How can we vividly remember so many episodes of our life that, by definition, only happened once? During wakefulness, the hippocampus – a brain structure critical for episodic memory – encodes ‘memory traces’ of our experience. During sleep, it “replays” the very same sequences of neurons that were originally activated during the awake episode. Such reactivations are essential for memory consolidation. Over the years, a growing body of studies have unveiled “on-site” reactivations within the hippocampus, sometimes with a neocortical or subcortical “partner” structure, but the overall activity in the brain during these events remains largely unknown. It is unclear whether brain regions replay memory traces all at once or separately. This is a major knowledge gap because numerous cortical and subcortical structures strongly influence memory. In this project, we propose a unique combination of recording and analysis techniques to reveal the whole-brain correlates of hippocampal replay. To achieve this, we will use functional ultrasound, a newly emerging technology which monitors subtle changes in cerebral blood flow over the whole brain at a resolution up to tens of milliseconds, in combination with high-density electrophysiology, the actual gold-standard to record neuronal activity. With the help of a dedicated behavioral task, we will first establish ‘brain maps’ associated with hippocampal replay and then learn how to decode a specific memory trace from these maps. In a second time, we will investigate how emotional valence affects these maps, and in particular how replay patterns are modified over the course of learning. This project has the potential to track across the brain an individual memory trace from its creation to storage, all along consolidation processes. This project will considerably enhance our understanding of memory networks and potentially provide new regions of interest for the study of neurodegenerative disorders.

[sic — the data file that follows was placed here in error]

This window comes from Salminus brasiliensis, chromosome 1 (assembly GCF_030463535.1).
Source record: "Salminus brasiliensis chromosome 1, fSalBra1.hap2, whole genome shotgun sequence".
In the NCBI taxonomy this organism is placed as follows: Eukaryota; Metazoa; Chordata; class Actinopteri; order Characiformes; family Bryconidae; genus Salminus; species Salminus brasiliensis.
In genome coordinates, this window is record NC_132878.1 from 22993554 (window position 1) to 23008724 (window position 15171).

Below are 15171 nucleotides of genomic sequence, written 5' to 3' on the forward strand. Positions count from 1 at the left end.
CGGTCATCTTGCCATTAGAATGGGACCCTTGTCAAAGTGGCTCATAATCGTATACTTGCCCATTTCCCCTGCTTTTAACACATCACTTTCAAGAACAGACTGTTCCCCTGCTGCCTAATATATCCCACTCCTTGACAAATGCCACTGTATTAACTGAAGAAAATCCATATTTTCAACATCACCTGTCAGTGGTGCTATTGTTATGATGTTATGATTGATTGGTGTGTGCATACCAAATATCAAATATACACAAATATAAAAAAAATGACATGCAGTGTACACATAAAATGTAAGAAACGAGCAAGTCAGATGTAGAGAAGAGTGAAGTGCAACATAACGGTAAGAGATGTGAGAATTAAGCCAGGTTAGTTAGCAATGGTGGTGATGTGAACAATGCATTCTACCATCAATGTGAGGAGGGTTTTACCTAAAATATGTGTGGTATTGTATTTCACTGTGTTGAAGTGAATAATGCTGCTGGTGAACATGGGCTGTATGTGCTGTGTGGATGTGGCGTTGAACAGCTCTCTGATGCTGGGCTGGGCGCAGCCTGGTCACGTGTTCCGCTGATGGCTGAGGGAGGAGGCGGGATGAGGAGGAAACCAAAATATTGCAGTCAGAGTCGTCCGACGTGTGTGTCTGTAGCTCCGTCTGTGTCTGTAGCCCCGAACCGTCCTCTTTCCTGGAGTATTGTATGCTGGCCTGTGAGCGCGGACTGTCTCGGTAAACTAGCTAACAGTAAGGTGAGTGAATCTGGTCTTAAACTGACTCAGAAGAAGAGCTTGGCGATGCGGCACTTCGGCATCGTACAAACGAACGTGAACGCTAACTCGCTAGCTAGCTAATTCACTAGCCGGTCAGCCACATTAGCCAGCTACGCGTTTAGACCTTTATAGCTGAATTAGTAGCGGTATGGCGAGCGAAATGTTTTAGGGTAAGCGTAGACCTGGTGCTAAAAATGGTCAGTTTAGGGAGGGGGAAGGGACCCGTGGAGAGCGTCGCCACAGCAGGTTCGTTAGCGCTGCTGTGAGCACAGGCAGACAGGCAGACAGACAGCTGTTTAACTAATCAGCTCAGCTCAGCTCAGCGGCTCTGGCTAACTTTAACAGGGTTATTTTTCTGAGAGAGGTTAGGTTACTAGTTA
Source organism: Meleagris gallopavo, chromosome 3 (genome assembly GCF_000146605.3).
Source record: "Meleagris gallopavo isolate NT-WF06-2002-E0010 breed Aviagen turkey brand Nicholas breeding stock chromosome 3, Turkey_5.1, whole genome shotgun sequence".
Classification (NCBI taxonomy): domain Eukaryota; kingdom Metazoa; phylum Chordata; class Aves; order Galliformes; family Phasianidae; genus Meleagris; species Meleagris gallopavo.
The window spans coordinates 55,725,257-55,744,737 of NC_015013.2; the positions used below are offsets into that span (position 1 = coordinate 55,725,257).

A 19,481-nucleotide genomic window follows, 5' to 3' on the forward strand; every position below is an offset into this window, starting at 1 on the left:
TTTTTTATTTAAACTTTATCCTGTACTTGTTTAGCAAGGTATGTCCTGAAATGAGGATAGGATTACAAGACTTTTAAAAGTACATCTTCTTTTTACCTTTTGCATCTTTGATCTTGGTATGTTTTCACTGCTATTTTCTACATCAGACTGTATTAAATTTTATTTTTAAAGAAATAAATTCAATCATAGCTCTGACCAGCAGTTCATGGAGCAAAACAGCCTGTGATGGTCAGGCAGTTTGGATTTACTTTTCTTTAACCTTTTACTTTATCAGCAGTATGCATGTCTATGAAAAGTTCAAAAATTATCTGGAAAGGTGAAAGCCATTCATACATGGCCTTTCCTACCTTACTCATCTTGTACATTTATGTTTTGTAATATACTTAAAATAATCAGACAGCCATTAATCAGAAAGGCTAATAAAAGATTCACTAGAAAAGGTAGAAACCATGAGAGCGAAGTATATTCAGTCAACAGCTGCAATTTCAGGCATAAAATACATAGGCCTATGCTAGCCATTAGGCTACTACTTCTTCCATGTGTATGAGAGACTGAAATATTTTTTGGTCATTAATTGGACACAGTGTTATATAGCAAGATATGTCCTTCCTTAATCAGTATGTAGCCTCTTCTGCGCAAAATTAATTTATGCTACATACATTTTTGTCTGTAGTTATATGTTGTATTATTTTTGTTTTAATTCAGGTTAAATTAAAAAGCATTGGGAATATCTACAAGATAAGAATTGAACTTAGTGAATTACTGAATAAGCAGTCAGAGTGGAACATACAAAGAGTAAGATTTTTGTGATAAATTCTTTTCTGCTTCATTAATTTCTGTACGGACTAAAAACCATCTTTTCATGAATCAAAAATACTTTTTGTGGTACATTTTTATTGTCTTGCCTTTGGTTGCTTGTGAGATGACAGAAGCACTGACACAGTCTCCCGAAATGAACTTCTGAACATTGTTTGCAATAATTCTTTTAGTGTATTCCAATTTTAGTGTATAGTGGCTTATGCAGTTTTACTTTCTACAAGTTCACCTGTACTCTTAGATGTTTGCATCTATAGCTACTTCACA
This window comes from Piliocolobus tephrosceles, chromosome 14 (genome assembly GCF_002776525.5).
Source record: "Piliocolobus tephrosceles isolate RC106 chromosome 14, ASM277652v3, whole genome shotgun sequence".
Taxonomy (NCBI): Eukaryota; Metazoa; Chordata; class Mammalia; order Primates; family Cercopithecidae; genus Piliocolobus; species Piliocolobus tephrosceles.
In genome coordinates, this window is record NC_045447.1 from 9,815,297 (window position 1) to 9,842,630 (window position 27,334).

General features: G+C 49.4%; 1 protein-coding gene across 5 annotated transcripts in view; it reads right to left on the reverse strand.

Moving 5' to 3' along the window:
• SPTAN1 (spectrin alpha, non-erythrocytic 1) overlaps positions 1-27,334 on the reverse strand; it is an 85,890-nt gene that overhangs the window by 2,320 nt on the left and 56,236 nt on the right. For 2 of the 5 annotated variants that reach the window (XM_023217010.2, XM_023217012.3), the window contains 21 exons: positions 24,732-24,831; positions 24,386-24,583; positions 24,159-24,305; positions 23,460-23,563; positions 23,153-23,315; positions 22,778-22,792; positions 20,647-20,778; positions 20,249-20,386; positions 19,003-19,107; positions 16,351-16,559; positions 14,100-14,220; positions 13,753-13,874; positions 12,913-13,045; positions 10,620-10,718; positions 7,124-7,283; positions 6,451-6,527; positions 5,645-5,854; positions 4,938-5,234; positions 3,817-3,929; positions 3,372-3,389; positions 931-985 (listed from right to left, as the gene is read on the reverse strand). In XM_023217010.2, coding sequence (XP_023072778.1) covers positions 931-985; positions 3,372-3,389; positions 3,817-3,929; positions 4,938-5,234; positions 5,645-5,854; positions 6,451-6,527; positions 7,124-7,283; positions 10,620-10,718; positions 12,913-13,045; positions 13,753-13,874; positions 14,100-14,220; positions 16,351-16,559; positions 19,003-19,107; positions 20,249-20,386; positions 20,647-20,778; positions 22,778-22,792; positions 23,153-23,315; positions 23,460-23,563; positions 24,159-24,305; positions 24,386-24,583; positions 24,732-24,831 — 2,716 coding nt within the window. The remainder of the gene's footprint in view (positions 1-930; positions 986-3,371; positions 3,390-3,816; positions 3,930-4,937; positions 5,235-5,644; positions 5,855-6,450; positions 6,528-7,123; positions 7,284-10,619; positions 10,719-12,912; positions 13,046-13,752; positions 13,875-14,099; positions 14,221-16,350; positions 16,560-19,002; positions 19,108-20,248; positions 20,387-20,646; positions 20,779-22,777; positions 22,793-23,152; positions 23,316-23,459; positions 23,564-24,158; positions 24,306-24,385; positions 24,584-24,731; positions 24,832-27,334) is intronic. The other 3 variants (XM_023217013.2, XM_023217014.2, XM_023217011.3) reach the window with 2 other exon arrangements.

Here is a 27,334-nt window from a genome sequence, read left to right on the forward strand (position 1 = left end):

Call for proposal
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